Three Lessons Learned from COVID-19
A countywide school district engaged its community and strategized with multiple groups to ensure its schools could safely reopen.
By Cody Patterson
Hamilton County Schools (HCS) in Chattanooga, the fourth largest district in Tennessee, was one of thousands of public school districts left grappling with how to respond to the COVID-19 pandemic. To maintain the continuity of learning, the district launched a School Reopening Task Force and worked furiously alongside teachers, parents, students, and community members to outline a learning plan for the 2020-21 school year. The plan offered a safe learning environment and robust instruction whether students were learning at home or in person. It included mitigation strategies, strict contact tracing protocols, and HCS at Home, a remote learning option that kept students connected to their school and teacher. The district also launched HCS EdConnect, an innovative initiative bridging the digital divide and providing high-speed internet at no cost to disadvantaged families for at least the next decade.
Through this collaborative effort and the support of staff, students, families and the community, HCS became the first large district in the state of Tennessee to successfully open schools for in-person learning on schedule. Flash forward to today, the district ended the 2020-21 year with 90% of the school year completed in-person during a global pandemic.
As we look ahead to the future, there are three strategies HCS intends to keep from the COVID-19 era: strengthened partnerships with families, technology for collaboration, and accelerated work on the Whole Child/Whole Teacher.
Strengthened partnerships with families
Engaged Community is not only a focus area within our strategic plan but also a critical component of our ability to maintain in-person instruction. When schools closed last spring, we immediately got to work increasing the touchpoints with HCS families through a variety of channels such as daily email updates, 24/7 information hotlines, surveys for feedback, and social media. We also introduced live streaming options for board meetings, graduations, etc.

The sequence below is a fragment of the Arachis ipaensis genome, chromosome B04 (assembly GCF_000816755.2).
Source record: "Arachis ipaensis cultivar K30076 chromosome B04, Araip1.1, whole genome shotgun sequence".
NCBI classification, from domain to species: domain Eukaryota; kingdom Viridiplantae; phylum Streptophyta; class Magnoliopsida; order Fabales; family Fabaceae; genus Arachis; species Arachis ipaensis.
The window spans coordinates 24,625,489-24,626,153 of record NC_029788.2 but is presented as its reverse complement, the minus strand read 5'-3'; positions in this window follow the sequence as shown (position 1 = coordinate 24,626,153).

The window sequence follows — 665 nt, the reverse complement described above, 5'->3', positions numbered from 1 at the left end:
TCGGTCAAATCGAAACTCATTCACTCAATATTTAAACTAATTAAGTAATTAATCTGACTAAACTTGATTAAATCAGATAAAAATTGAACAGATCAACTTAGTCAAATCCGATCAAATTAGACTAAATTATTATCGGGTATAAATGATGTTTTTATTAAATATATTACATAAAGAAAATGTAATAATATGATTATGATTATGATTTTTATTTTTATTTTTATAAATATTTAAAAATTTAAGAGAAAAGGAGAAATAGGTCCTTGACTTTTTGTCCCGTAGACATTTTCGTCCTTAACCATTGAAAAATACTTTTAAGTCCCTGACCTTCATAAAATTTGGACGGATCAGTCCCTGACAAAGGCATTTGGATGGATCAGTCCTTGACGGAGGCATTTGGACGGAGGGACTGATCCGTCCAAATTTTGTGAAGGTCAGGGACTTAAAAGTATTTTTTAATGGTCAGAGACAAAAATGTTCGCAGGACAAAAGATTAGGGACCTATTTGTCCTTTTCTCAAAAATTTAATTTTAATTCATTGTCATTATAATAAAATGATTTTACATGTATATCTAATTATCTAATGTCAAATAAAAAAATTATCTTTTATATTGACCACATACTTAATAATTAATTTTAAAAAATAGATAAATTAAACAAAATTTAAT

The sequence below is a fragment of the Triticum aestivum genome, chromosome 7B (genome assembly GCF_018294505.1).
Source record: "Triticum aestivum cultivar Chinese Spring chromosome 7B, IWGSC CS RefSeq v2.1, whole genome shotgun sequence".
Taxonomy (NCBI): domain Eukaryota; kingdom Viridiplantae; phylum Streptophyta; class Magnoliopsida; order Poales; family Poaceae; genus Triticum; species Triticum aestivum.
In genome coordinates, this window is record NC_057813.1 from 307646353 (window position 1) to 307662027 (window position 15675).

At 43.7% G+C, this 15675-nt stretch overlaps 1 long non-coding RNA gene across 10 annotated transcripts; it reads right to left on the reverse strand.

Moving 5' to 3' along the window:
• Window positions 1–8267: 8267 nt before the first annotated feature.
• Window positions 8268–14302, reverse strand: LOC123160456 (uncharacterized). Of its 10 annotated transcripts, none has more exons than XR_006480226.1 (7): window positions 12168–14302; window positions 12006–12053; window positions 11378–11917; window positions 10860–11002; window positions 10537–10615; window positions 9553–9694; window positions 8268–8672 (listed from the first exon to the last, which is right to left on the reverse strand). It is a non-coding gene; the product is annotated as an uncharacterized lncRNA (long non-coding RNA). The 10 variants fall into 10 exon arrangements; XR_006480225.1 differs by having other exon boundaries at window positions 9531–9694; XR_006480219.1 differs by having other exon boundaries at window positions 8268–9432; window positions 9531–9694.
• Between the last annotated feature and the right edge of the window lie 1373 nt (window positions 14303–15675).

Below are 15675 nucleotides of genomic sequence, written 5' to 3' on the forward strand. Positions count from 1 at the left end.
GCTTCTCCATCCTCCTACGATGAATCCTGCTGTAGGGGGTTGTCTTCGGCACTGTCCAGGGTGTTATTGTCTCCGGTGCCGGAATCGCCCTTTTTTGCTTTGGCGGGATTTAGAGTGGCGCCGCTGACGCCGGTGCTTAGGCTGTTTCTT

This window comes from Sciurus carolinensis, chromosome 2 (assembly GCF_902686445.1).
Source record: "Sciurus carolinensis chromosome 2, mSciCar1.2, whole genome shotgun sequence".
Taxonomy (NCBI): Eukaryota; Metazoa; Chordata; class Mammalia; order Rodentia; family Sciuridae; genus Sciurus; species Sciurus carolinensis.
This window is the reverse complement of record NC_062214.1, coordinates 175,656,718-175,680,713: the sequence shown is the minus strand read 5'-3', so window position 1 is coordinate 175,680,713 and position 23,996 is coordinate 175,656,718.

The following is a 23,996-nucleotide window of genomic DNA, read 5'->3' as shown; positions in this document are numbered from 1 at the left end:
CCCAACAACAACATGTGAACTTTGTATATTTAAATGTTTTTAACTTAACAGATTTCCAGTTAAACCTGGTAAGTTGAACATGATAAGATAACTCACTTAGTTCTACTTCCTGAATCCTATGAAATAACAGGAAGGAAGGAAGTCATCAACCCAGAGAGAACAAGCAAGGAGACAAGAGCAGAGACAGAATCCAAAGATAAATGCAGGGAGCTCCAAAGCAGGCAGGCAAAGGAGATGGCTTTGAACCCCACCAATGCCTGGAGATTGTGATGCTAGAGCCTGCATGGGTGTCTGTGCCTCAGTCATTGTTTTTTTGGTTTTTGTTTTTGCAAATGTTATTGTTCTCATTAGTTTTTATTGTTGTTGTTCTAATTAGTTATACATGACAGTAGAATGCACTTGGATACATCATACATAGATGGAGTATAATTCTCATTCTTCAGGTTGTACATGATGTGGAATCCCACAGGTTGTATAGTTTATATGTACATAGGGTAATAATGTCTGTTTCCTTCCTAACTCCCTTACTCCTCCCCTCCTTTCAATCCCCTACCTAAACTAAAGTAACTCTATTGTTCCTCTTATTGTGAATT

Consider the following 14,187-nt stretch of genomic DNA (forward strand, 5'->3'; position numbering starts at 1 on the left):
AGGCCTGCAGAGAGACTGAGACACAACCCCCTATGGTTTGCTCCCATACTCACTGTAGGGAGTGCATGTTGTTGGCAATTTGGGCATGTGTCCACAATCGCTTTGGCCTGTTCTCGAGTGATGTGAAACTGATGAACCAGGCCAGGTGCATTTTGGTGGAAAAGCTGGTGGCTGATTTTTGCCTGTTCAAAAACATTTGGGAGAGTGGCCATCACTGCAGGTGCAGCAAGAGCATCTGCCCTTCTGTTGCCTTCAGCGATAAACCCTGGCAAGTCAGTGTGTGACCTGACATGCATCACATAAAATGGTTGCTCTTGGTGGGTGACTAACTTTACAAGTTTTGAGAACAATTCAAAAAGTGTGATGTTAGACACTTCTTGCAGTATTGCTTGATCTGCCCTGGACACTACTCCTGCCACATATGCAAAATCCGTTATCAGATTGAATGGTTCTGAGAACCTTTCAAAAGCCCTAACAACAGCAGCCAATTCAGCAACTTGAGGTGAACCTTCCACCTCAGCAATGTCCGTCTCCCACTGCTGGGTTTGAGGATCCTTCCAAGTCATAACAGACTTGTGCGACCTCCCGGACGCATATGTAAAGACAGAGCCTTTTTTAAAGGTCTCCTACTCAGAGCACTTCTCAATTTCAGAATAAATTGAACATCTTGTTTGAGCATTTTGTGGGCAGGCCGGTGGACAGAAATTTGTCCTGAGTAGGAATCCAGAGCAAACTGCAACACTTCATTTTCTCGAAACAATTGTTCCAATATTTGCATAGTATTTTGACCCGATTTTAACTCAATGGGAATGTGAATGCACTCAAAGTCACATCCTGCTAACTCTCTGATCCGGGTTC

More importantly, we were intentional in using virtual meeting tools like Zoom to introduce regular community town hall meetings, medical Q&A sessions, presentations on our Continuous Learning Plan, and more.
The collective purpose of our community’s effort to serve children during a global pandemic led to the creation of HCS EdConnect, a program designed to provide high-speed internet at no cost to nearly 30,000 economically disadvantaged families across Hamilton County for the next decade. This program was made possible through a partnership with EPB, our municipal electricity and internet provider, and others in the community. HCS EdConnect not only began solving for the immediate needs of internet access for fully remote learning, but also for the long-term goal of closing the digital divide that exists across our community.
With sustained community engagement in all of these mediums throughout the pandemic, we’ve learned families enjoy the convenience of virtual meetings and it optimizes our ability to target these meetings for relevant stakeholders compared to conducting mass communication campaigns. Between March 2020-March 2021, we had over 800 communication touchpoints with our community of stakeholders. There’s no way we could have done the work of educating children without a collective sense of purpose and action.
As we look ahead to next school year, we hope to continue strengthening partnerships with families through regular virtual community town halls focused on district priorities and potentially for school-based conferencing needs (e.g., parent-teacher meetings, IEPs). We are also interested in cultivating a strategic survey calendar to maximize sustained engagement we experienced throughout the COVID-19 pandemic.